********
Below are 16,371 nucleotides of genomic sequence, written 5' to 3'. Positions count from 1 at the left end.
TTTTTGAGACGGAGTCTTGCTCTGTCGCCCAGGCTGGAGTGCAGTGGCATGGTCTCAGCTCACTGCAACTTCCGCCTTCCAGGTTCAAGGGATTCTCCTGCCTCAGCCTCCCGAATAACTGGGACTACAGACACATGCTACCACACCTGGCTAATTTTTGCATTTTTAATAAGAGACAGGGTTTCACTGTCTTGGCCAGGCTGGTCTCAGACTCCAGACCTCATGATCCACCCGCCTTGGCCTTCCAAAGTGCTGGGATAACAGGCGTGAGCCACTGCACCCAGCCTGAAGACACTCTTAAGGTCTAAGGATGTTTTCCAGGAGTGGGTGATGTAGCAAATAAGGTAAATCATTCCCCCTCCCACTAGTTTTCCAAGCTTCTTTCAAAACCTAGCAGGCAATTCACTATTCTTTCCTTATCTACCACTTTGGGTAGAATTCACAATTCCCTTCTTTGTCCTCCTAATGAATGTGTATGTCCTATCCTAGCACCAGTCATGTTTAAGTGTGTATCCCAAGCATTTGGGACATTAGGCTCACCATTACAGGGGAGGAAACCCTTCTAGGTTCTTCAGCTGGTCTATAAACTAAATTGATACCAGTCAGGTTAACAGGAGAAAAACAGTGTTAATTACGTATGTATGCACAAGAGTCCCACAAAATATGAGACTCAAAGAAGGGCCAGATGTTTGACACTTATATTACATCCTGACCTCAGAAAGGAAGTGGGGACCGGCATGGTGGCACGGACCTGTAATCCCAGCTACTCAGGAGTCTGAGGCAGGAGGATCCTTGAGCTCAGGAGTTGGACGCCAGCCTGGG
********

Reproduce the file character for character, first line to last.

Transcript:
Below are 16,371 nucleotides of genomic sequence, written 5' to 3'. Positions count from 1 at the left end.
TTTTTGAGACGGAGTCTTGCTCTGTCGCCCAGGCTGGAGTGCAGTGGCATGGTCTCAGCTCACTGCAACTTCCGCCTTCCAGGTTCAAGGGATTCTCCTGCCTCAGCCTCCCGAATAACTGGGACTACAGACACATGCTACCACACCTGGCTAATTTTTGCATTTTTAATAAGAGACAGGGTTTCACTGTCTTGGCCAGGCTGGTCTCAGACTCCAGACCTCATGATCCACCCGCCTTGGCCTTCCAAAGTGCTGGGATAACAGGCGTGAGCCACTGCACCCAGCCTGAAGACACTCTTAAGGTCTAAGGATGTTTTCCAGGAGTGGGTGATGTAGCAAATAAGGTAAATCATTCCCCCTCCCACTAGTTTTCCAAGCTTCTTTCAAAACCTAGCAGGCAATTCACTATTCTTTCCTTATCTACCACTTTGGGTAGAATTCACAATTCCCTTCTTTGTCCTCCTAATGAATGTGTATGTCCTATCCTAGCACCAGTCATGTTTAAGTGTGTATCCCAAGCATTTGGGACATTAGGCTCACCATTACAGGGGAGGAAACCCTTCTAGGTTCTTCAGCTGGTCTATAAACTAAATTGATACCAGTCAGGTTAACAGGAGAAAAACAGTGTTAATTACGTATGTATGCACAAGAGTCCCACAAAATATGAGACTCAAAGAAGGGCCAGATGTTTGACACTTATATTACATCCTGACCTCAGAAAGGAAGTGGGGACCGGCATGGTGGCACGGACCTGTAATCCCAGCTACTCAGGAGTCTGAGGCAGGAGGATCCTTGAGCTCAGGAGTTGGACGCCAGCCTGGG